OSWIECIM, Poland (AP) — Several of the thousands of people who on Thursday attended the March of the Living, a yearly remembrance march at Auschwitz-Birkenau, shared their reasons for taking part.
"I am here in memory of all the brothers and sisters of the Jewish faith who perished because they were Jewish. I want to make sure that I, and with all these kids who are here, pay homage to them."
—Sam Peltz, 83, a Holocaust survivor from Poland who now divides his time between Long Island, New York and Delray Beach, Florida.
"It's a really important day, Holocaust memorial day, and the March of the Living symbolizes the victory of the Jewish people over the terrible Nazi Shoah. Nearly all of the relatives of my grandparents have died in the Holocaust, and being here is very meaningful to me, like closing a circle. I haven't started to cry yet but I am sure I will. And it's a great honor and source of pride to be here as a member of the Knesset."
—Yael Cohen Paran, 42, a member of the Knesset, Israel's parliament.
"I am here because I am Jewish. My family doesn't have any direct connection with the Holocaust, thank God, but I am also a gay man, and I am very aware that plenty of homosexuals were also rounded up and murdered by the Nazis in these camps. ... We are also having a debate in Europe about how to welcome refugees from Syria and the big question for us is how much we as Jews should welcome them into Europe, even though we worry they might come with anti-Semitic ideas. And personally I believe we should be more welcoming."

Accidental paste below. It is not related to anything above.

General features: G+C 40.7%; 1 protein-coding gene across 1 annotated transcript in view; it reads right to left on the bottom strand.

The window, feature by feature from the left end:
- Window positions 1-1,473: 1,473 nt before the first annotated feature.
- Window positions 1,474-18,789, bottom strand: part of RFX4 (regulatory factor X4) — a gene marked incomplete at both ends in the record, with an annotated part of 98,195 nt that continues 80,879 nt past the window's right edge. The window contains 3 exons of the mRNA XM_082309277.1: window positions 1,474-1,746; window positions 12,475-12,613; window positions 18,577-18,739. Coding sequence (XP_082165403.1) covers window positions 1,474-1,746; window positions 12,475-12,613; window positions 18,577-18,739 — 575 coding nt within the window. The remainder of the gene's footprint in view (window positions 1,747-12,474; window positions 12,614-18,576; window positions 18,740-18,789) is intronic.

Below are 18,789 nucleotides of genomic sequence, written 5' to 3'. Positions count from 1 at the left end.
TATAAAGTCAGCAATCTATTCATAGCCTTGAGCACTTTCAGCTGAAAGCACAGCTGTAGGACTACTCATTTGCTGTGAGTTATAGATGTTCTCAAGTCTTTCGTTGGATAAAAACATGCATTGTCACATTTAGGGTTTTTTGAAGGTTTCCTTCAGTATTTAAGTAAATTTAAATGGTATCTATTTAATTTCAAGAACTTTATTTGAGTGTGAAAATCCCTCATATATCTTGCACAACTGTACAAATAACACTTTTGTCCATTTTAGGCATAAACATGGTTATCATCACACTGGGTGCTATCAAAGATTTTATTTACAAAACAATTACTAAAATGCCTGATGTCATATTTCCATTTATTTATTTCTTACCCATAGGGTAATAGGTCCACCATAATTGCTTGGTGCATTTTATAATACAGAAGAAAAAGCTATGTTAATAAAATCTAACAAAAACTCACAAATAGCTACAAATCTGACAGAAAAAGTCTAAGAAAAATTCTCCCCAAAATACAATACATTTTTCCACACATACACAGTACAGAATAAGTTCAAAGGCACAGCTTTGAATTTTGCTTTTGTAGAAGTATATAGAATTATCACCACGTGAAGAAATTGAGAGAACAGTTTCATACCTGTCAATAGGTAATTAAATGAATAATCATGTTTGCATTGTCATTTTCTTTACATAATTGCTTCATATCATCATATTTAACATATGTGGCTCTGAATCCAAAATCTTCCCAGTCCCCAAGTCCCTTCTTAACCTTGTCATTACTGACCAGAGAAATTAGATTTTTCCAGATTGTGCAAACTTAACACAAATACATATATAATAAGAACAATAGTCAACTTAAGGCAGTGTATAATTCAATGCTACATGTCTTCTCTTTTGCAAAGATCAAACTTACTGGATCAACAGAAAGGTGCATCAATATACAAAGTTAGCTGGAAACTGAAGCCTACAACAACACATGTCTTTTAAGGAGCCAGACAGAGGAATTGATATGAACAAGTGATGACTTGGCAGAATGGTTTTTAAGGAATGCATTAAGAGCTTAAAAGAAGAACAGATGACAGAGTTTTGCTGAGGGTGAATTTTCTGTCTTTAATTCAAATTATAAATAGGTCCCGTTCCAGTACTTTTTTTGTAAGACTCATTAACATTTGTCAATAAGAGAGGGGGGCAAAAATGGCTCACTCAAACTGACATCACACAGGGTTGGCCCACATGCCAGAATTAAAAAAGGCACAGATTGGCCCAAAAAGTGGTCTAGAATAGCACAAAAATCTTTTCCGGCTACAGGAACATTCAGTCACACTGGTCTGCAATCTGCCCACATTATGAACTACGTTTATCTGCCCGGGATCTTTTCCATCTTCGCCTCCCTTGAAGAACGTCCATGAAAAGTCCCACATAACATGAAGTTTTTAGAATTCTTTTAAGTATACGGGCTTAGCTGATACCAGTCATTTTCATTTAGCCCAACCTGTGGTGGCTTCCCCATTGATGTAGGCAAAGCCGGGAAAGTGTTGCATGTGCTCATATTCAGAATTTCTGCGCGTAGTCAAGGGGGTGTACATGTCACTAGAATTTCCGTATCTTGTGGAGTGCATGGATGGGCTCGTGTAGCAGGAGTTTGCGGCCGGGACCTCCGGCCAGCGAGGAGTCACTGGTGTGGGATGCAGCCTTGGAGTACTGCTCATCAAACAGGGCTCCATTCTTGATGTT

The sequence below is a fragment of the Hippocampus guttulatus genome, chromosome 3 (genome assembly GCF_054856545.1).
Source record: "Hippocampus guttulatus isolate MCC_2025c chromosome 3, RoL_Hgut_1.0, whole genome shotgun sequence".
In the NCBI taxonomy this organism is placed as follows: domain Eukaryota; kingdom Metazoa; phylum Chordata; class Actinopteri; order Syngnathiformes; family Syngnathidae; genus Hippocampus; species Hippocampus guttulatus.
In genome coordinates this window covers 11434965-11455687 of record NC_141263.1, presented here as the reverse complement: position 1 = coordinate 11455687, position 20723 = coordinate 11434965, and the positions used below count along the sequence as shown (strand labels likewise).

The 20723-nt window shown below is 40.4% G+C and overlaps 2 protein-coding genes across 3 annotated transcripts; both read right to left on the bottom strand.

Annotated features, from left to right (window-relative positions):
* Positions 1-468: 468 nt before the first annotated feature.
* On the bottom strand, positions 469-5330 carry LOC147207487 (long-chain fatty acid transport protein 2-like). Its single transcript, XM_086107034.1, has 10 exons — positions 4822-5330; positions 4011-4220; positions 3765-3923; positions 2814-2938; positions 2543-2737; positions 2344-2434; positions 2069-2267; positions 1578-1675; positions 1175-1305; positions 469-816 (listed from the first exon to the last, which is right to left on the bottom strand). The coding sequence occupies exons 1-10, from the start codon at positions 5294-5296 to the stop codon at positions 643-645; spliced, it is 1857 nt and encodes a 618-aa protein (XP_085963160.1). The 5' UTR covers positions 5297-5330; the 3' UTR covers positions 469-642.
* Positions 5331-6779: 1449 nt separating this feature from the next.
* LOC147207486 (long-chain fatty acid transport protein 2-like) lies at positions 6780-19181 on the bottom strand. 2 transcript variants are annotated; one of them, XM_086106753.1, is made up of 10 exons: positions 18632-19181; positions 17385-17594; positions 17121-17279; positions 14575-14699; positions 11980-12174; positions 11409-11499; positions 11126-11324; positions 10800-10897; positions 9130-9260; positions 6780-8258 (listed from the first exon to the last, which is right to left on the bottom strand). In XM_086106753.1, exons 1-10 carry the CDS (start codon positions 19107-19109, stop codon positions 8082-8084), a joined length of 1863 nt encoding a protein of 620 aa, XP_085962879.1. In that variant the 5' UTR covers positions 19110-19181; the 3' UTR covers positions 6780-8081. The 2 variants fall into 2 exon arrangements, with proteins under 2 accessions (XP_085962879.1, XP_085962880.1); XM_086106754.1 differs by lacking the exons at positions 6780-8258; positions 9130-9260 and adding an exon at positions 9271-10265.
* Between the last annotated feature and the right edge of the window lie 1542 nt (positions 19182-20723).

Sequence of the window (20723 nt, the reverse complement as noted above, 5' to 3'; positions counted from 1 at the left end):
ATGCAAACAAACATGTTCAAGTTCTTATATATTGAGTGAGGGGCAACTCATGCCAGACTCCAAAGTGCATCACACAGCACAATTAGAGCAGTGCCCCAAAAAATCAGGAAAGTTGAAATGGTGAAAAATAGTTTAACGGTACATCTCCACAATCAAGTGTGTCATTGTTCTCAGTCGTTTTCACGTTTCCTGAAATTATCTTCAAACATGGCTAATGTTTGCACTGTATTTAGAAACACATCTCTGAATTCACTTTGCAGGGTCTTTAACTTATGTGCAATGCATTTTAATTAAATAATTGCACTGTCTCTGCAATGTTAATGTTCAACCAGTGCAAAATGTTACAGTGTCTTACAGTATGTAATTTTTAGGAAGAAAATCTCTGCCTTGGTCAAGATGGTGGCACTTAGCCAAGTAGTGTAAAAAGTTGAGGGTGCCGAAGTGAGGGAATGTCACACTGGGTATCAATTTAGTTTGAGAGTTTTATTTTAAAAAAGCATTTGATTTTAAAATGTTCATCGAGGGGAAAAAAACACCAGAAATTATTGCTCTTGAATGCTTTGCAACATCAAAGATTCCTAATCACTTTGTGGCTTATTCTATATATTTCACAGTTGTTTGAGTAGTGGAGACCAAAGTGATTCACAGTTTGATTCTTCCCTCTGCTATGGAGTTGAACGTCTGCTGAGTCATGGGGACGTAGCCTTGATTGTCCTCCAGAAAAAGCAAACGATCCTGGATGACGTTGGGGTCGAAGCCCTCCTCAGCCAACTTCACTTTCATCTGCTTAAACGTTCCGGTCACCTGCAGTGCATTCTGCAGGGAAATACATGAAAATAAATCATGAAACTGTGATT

—David Baker, 51, a teacher of philosophy and psychology from London.
"I came here to give witness to the 6 million Jews who died in the Holocaust due to the inhumanity of the Germans. I want to be a living witness and tell my sons and my grandchildren, and I hope they will do this as well. We are Jewish, and on my father's mother's side 80 percent of the family was wiped out. I have a lot of mixed emotions here because of all the death and inhumanity. My children must be witnesses so that this will never happen again."
—Daniel Moreinis, 49, an economist from Panama City, Panama.
"We are here to learn more about history, to see with our own eyes what the camp looked like and how hard the conditions were of the people who were here. We learn a bit about the Holocaust at school, but I feel we could be learning more."
—Anita Boniecka, 17, from Bydgoszcz, Poland. She was with other members of a scouting group that took the name of Irena Sendler, a Polish Catholic social worker who rescued some 2,500 Jewish children from the Warsaw Ghetto.